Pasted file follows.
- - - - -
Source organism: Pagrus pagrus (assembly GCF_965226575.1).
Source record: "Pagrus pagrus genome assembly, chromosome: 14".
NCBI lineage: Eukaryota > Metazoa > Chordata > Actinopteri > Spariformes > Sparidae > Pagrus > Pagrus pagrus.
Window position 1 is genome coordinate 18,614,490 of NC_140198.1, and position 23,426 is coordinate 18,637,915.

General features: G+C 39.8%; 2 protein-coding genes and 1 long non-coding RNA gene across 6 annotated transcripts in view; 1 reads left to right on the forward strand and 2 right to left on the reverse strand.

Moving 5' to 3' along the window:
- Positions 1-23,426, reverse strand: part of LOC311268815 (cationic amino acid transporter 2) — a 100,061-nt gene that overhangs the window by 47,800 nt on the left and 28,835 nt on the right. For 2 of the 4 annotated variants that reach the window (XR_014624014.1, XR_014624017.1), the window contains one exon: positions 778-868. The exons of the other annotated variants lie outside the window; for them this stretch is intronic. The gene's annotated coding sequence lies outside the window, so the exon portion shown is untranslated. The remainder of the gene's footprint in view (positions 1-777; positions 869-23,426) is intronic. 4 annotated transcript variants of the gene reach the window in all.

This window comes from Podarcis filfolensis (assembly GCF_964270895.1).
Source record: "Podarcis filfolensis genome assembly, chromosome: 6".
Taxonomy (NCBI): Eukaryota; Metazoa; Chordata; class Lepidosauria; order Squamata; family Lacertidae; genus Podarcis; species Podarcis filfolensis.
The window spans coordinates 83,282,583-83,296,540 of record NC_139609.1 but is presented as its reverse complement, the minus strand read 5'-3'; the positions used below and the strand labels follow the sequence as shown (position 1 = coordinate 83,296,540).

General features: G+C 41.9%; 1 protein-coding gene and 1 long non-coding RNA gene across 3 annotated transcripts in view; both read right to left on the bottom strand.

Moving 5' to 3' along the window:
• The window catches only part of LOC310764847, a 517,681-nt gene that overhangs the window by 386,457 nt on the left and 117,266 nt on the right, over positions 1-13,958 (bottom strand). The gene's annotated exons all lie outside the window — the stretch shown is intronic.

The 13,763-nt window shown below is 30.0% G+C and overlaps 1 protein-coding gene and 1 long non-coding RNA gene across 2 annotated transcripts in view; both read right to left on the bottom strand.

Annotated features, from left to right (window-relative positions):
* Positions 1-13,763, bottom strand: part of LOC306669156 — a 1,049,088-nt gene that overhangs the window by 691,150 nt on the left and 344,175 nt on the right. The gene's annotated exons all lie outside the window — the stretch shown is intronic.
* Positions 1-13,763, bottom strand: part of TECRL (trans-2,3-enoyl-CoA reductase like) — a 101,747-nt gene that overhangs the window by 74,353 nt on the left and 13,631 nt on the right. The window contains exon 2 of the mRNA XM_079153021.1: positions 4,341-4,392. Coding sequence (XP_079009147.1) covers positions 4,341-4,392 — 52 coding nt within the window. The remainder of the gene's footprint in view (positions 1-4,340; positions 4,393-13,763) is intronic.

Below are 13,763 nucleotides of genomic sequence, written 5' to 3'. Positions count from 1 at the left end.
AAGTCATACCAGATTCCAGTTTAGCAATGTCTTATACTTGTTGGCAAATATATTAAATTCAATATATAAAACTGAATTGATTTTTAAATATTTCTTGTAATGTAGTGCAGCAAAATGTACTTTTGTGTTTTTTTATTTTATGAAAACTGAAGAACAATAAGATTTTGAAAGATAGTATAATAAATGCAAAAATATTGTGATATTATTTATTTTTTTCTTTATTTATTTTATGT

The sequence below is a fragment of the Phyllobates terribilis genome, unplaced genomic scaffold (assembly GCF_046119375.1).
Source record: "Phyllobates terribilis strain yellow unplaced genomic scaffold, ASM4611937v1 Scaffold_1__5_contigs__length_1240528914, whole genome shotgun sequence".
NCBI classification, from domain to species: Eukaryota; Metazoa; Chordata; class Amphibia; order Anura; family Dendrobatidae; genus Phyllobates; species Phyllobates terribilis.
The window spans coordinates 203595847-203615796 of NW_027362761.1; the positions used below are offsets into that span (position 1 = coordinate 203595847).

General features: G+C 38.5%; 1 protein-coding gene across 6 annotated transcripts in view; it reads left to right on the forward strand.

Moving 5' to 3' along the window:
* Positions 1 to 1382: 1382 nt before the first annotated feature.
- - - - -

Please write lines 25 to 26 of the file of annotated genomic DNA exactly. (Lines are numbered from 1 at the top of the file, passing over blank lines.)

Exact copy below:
General features: G+C 38.5%; 1 protein-coding gene across 6 annotated transcripts in view; it reads left to right on the forward strand.

Moving 5' to 3' along the window: